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Opinions on bought costumes?

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TheStephil
TheStephil Posts: 858 Member
Hey guys!

Just curious what everyone's opinion is on buying your costumes for cosplay? Whether from stores or as commissions from other cosplayers? Not in regards to competing but just to wear and enjoy at the con?

Replies

  • Koholint
    Koholint Posts: 104 Member
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    Some of them could be good... Maybe something simple like a Dragonball Z gi, that's hard to mess up.

    But I'd watch out because most of them are made cheaply yet overpriced. If I wanted to buy a pre-made costume I'd find one from someone on Etsy who'd take commissions and has pictures of their work, or find a cosplayer online selling their old costumes (with photoshoots of the actual costume.) Attention to detail is important to me.

    Personally I think most of the fun of cosplaying is making the actual costume :smile: And then being surrounded by others at a con, admiring their awesome cosplays and knowing how talented they are to have made it!
  • Guinevere117
    Guinevere117 Posts: 148 Member
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    I think it's ok for people that are lacking skills, or short on time or money.

    But like Koholint said, they are so expensive, most of the time, and you don't really know what you are getting. Another issue I have is that the vast majority of them are made in China. I don't have anything against the Chinese or anything, but I would prefer to buy something from within the US.

    I definitely would opt to making costumes whenever I can. :)
  • mruntidy
    mruntidy Posts: 1,015 Member
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    I think it depends on the skill of the person as well - I'm pretty good with foam builds but my fabric skills are pretty crap - that said I can sew and usually have a go before I go ahead and have something commissioned.

    Weighing up the worth of it is the big thing like people have already said - you can spend a lot on a costume which you leave open to someone elses interpretation on what you are asking for so you take that risk on board as well.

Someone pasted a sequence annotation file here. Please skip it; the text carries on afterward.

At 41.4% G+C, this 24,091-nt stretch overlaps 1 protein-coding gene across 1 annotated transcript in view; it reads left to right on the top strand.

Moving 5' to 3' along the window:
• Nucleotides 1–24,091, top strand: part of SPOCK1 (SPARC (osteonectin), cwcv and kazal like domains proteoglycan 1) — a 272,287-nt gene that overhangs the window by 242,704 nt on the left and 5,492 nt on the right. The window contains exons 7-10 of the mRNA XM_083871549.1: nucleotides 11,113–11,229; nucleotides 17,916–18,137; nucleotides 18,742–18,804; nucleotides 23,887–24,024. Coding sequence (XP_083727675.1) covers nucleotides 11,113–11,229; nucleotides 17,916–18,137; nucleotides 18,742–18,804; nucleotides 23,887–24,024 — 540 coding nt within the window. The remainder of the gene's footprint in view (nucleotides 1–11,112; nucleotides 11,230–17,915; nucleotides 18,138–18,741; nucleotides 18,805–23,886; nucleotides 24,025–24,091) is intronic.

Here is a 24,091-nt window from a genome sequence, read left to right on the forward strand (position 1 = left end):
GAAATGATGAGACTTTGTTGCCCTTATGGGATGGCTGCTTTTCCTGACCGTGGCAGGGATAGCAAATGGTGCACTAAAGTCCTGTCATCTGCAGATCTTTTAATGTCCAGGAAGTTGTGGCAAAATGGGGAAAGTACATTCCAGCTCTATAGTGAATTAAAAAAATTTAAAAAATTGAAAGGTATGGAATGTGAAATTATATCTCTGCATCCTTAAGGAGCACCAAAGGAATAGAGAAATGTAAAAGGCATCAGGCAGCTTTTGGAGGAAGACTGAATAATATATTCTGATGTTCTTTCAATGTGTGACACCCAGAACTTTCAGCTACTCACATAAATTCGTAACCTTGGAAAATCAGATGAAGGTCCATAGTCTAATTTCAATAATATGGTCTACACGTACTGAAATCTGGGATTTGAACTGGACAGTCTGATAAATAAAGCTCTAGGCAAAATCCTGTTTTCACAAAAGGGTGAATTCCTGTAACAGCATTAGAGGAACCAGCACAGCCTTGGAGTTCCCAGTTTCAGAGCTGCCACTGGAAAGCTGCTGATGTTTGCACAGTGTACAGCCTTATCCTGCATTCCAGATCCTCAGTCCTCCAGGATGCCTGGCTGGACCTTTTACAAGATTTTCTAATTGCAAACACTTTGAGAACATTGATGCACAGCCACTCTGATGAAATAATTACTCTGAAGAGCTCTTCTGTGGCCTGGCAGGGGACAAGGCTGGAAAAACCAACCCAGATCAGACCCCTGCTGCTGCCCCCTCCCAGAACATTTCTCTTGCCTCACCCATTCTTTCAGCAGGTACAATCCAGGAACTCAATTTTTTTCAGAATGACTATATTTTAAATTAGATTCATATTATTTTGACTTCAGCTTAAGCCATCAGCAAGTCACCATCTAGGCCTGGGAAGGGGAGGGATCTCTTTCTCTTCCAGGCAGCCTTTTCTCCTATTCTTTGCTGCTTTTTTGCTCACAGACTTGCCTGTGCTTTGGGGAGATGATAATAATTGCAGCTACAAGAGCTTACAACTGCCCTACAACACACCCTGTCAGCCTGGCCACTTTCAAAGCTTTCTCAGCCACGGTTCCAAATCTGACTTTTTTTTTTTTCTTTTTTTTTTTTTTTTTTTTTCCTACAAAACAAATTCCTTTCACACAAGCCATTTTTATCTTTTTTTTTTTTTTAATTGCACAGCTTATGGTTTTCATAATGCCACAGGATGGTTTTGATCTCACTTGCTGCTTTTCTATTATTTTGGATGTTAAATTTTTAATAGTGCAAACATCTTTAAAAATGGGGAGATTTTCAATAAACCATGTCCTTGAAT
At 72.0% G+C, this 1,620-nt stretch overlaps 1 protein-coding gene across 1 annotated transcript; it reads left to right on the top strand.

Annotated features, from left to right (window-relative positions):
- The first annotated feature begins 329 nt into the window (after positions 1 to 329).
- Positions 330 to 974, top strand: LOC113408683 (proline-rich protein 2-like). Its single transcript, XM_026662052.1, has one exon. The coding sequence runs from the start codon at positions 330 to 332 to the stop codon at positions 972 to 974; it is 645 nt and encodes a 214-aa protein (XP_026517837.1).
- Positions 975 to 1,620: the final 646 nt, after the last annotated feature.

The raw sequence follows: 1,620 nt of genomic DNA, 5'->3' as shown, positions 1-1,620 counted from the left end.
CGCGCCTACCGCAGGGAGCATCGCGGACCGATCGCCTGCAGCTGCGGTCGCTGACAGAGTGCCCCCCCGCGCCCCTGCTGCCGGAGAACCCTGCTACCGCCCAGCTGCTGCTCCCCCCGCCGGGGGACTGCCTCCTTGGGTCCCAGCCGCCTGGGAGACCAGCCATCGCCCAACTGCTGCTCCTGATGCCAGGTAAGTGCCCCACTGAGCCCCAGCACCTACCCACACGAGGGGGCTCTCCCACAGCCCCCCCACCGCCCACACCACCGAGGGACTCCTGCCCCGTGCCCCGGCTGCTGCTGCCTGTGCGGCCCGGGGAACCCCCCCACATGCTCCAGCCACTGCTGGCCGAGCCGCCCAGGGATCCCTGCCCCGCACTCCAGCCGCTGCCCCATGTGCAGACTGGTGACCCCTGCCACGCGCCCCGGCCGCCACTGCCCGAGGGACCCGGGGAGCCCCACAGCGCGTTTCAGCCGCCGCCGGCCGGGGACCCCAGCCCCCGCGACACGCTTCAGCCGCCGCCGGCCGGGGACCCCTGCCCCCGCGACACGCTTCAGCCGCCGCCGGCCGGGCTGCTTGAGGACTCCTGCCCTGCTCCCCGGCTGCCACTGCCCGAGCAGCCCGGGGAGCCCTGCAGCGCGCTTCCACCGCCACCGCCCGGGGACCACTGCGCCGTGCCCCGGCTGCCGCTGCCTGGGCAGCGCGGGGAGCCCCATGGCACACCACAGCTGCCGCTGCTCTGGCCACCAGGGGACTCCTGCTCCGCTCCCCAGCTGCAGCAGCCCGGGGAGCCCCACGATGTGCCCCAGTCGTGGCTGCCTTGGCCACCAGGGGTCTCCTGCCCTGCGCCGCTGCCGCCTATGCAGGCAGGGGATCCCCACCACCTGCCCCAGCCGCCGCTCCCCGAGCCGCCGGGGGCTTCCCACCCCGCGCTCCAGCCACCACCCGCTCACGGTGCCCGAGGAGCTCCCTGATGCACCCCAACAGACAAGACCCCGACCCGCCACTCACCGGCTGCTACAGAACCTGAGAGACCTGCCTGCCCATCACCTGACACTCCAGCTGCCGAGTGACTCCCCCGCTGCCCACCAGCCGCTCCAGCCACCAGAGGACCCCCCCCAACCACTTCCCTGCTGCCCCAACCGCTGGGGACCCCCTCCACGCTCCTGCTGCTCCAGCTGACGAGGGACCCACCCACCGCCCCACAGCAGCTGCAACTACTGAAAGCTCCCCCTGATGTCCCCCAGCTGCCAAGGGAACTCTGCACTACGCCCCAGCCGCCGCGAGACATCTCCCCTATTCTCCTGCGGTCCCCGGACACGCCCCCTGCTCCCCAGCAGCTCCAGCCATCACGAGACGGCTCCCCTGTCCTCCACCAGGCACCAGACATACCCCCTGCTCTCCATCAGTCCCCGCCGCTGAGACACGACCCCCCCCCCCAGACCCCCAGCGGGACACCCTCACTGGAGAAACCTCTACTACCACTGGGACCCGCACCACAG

So long as you credit your commission to the people who made it I think that is the biggest thing to me - taking credit for someone elses work is not on and I think you'll get just as much respect for a well thought out and accessorised costume that someone else has made for one that you made completely by yourself if you're open and honest about it.

    I guess the flipside of this is that my umbrella costume was probably 70% shop purchased (and by which I mean scoured teh Earth for - those trousers are hard to come by!) but put together thereafter, compared to an iron man costume there's little construction invovled and then even less so with say an attack on titan titan morph suit - again it's horses for courses I think.

    But when you're all together - nothing matters!
  • Nimue108
    Nimue108 Posts: 110 Member
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    I have bought and made cosplays before, and I can tell you that making them is a much better option if you have the time and skill. The costumes I bought were flimsy and not how they were presented online so that sucked. I also have an EXTREMELY short torso so it is easier for me to modify patterns than to modify already created costumes. It is also really nice at Dragon Con to tell people I made it so....there's that, lol.
  • geminigrey
    geminigrey Posts: 26 Member
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    I commissioned someone to do my first big cosplay costume, and I got lucky that they did a wonderful job with it. It was pricey, but well worth it on the value side. On the other hand, I didn't feel nearly as accomplished, since all I was doing was wearing it. Even though my current costume I'm working on won't be as well made, I already feel good about what I've managed to accomplish, through a lot of stumbling and fumbling. :)

    That said, while I have a lot more respect for the folks who can craft their own costumes, I don't look down on the folks who buy theirs either. Like somebody told me, a good costume takes one of three things: time, skill, or money.
  • mruntidy
    mruntidy Posts: 1,015 Member
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    That said, while I have a lot more respect for the folks who can craft their own costumes, I don't look down on the folks who buy theirs either. Like somebody told me, a good costume takes one of three things: time, skill, or money.

    I think that's the key - sadly there is a lot of elitism in cosplay. Having respect is something that costs nothing yet I've seen other people at cons loathed to give it.
  • Nimue108
    Nimue108 Posts: 110 Member
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    I have nothing against people who buy their costumes. I just know that I feel pride in people appreciating my work. There is alot of elitism not only in cosplay, but also in the nerd/geek world at the moment.
  • mruntidy
    mruntidy Posts: 1,015 Member
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    Oh completely - effectively by making a microcosm of a society that shuns 'nerds' and 'geeks' there is effectively a new society created which has a replicated and to some extent almost concentrated hierarchy within it.